After data preprocessing, a total of 392 DEGs were identified in DEGs-1. Among these genes, 239 were upregulated and 153 were downregulated (Figure 1A). At the same time, the DEGs-2 set contained 332 DEGs (188 upregulated and 144 downregulated), and the top 20 DEGs of are shown in Figure 1B. The hierarchical clustering of DEGs in CRC samples, normal samples, miR-34a transformed CRC samples, and non-transfected CRC samples are shown in Figure 1C and 1D, respectively. The top 20 DEGs of DEGs-1 and DEGs-2 were separately listed in Table 2A and Table 2B.
There were 75 enriched GO terms of DEGs-1 identified, including 49 biological processes (BP), 19 cellular component (CC) and seven molecular function (MF) terms. Then, one KEGG pathway related to basal transcription factors was obtained. In DEGs-2, 243 GO terms and eight KEGG pathways were obtained. The top 10 GO terms for DEGs-1 and DEGs-2 are shown in Figure 2. Table 3 shows the enriched KEGG pathways of DEGs-1 and DEGs-2.
There were 1,668 target genes of miR-34a obtained via the miRWalk database, and 21 overlaps with DEGs-2 were identified, among which 11 genes (NTN4, KLF4, CEBPG, SEMA4B, PPARG, SERPINE1, C11orf38, FGD6, THBD, RTN1, and RRAGD) were downregulated. At the same time, six overlapped genes (KNTC1, CDC45, HAT1, DLGAP5, KIAA0101, and FAM64A) were identified in the DEGs-1 and DEGs-2. Figure 3 shows the regulatory network between miR-34a and these overlapped genes.
Several genes such as SERPINE1 (downregulated), KLF4 (downregulated), SEMA4B (downregulated), PPARG (downregulated), CDC45 (upregulated) and KIAA0101 (upregulated) might be the targets of miR-34a. Results of RT-PCR are shown in Figure 4, which verified the related upregulated and downregulation of the aforementioned DEGs in CRC cells transformed with miR-34a compared with those non-transfected cells.
Despite advances in technologies of detection and therapies, CRC is still an uncontrollable disease. The lifetime risk of developing CRC is about 5.1% . In the United States, CRC accounts for approximately 10% of cancer cases and cancer-related deaths . MiR-34a was found to be a tumor suppressor in various cancers. In our study, DEGs, GO terms, and KEGG pathways in CRC samples and miR-34a transformed CRC samples were identified. Through the construction of the regulatory network of miR-34a, key genes in the progression of CRC were obtained, which might help make better understanding of the molecular mechanism and provide important reference for the diagnosis and therapy of CRC.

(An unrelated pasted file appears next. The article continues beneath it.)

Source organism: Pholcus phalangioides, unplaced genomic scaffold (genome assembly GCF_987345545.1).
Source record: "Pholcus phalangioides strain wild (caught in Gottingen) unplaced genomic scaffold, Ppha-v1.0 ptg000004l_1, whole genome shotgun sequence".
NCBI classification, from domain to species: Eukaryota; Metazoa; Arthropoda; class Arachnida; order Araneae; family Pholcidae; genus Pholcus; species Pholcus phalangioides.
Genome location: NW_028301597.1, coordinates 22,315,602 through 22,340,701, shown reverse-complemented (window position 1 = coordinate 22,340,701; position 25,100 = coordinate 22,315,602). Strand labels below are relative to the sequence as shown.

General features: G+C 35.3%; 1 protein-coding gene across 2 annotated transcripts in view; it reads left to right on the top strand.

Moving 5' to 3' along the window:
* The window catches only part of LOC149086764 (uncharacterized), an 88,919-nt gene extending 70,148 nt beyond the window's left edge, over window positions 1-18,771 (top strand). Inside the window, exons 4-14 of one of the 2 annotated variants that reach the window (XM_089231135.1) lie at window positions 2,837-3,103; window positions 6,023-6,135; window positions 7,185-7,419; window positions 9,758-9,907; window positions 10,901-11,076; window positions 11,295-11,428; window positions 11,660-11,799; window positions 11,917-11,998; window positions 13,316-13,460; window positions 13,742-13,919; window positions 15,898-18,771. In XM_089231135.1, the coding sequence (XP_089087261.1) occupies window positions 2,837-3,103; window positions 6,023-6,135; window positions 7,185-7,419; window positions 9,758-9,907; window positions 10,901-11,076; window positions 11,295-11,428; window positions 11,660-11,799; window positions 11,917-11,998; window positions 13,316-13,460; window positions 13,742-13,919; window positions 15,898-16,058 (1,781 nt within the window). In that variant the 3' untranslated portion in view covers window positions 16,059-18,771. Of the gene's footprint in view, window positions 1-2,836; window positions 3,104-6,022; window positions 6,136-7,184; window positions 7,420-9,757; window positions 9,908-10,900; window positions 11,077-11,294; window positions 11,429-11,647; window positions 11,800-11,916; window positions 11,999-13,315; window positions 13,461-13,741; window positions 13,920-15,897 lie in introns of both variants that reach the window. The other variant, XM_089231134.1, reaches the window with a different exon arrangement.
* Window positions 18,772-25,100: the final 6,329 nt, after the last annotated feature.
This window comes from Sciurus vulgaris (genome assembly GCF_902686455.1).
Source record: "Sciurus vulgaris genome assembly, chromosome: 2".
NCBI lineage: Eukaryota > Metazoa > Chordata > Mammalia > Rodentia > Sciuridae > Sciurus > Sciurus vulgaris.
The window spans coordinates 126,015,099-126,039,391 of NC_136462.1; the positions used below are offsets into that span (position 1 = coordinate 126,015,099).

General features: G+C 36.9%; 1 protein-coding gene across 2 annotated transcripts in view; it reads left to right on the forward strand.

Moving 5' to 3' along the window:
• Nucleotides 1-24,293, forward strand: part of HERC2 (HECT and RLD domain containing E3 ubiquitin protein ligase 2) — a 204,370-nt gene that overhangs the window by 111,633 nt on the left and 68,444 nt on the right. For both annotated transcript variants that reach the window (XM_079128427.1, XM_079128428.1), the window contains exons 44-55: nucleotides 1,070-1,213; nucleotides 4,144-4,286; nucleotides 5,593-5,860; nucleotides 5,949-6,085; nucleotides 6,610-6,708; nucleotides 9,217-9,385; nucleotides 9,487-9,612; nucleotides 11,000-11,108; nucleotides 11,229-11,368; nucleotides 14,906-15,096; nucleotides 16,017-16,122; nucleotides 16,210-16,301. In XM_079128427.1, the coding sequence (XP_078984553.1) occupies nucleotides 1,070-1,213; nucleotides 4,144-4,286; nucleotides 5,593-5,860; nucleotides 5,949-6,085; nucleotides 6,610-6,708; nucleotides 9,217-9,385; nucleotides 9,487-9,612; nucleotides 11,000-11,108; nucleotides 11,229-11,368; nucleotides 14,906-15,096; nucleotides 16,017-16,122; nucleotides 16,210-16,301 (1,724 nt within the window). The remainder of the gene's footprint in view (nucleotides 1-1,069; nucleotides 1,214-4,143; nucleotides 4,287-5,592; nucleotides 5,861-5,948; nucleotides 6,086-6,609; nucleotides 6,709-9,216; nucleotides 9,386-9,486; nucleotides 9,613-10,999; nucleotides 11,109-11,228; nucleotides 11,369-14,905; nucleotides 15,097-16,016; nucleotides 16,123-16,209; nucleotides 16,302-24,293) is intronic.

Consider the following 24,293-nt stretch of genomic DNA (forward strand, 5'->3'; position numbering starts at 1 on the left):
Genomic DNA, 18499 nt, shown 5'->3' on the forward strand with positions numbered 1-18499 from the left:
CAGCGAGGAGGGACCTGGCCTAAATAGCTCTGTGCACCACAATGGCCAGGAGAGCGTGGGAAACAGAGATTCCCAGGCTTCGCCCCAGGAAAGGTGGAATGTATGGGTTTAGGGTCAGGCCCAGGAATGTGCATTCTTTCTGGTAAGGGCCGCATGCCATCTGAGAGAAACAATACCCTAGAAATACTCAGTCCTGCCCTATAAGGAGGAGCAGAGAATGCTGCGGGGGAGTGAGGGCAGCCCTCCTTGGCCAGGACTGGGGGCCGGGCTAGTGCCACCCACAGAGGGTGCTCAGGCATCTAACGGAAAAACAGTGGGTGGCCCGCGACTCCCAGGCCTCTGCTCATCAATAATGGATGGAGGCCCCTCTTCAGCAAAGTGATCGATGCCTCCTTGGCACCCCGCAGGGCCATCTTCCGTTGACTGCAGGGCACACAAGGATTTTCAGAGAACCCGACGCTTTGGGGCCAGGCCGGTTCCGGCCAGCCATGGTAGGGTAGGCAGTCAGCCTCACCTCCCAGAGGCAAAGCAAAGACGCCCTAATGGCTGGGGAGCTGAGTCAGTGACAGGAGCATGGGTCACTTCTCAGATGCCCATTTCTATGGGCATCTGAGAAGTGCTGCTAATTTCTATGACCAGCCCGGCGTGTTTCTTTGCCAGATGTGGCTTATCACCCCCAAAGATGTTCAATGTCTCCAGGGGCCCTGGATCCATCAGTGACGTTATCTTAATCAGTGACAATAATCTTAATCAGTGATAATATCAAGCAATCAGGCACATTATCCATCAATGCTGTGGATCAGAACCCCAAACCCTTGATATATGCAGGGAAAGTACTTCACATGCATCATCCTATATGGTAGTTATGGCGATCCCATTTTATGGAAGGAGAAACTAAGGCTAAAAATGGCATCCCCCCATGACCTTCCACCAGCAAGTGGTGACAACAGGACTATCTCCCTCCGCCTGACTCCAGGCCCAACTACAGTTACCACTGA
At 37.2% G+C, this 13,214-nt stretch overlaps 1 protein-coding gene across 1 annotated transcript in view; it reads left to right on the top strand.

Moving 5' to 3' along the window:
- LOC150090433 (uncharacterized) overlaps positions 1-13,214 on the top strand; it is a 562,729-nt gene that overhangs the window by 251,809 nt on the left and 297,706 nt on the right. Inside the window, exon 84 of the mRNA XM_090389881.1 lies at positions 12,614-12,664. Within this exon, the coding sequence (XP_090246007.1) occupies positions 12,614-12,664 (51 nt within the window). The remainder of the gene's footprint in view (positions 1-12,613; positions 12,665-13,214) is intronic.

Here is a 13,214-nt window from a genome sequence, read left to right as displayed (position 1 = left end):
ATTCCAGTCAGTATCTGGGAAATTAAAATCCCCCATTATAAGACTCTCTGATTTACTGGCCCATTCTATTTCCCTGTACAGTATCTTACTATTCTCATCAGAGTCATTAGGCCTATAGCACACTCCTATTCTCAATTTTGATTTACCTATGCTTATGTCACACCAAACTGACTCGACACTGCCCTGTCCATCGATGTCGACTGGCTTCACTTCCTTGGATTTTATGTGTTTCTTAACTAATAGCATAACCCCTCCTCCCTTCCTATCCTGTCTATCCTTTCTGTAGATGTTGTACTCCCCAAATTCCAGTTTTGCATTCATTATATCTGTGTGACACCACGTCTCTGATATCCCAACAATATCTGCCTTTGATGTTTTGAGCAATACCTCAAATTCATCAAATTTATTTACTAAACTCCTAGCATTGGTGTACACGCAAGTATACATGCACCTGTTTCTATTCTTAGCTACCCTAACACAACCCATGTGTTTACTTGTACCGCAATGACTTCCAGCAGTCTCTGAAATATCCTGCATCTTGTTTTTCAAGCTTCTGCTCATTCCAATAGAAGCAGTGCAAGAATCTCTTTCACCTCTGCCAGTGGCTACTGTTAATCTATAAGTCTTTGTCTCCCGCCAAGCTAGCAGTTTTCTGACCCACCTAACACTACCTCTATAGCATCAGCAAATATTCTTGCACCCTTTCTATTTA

GO functional enrichment analysis indicated that both DEGs-1 and DEGs-2 were enriched in cell differentiation and cell cycle related biological processes. These processes were reported to be closely related to cancers. The majority of human cells were not cycling, while the minority of cells were cycling and were mainly located in self-renewing tissues. Deregulation of the cell cycle under laid the aberrant cell proliferation that characterized cancer , and tumor cells could not receive sufficient mitogenic signaling to drive them through the cycle and the division. At the same time, cell cycle phases could also be prognostic markers and therapy targets in various of cancers [28,29]. DEGs-2 has also been shown to be related to the biosynthesis of proteins and some other substances. Studies have shown that the rate of protein synthesis was a key factor affecting the protein folding in endoplasmic reticulum (ER), and the proteins misfolding in ER involved in the process of various of cancers . Furthermore, protein synthesis was a significant process of metabolism and was closely related to many biological processes, such as cell cycle and cell differentiation. Studies showed that inhibition of mitochondrial protein synthesis lead to the lack of oxidative ATP generating capacity, which resulted in proliferation arrest of normal and malignant cells . KEGG enrichment analysis showed that these DEGs were mainly related to cell cycle related pathway, pyrimidine metabolism related pathway, oocyte meiosis related pathway and DNA replication related pathway. Overall, they were all associated with cell growth, cell invasion, cell proliferation, and cell cycle, all of which play critical roles in the process of tumorigenesis . Research has shown that miR-34a suppress tumors and inhibits recurrence of CRC through inhibiting cell growth, migration, and invasion, inducing cell apoptosis and cell cycle arrest [22,33]. Several target genes involved in these processes have been reported to be regulated by miR-34a so as to affect the pathogenetic process of CRC, such as SIRT1 and NOTCH1 [16,34]. The GO terms and KEGG pathways obtained in our study were in accordance with these other studies and indicated the function of miR-34a in regulating the progression of CRC.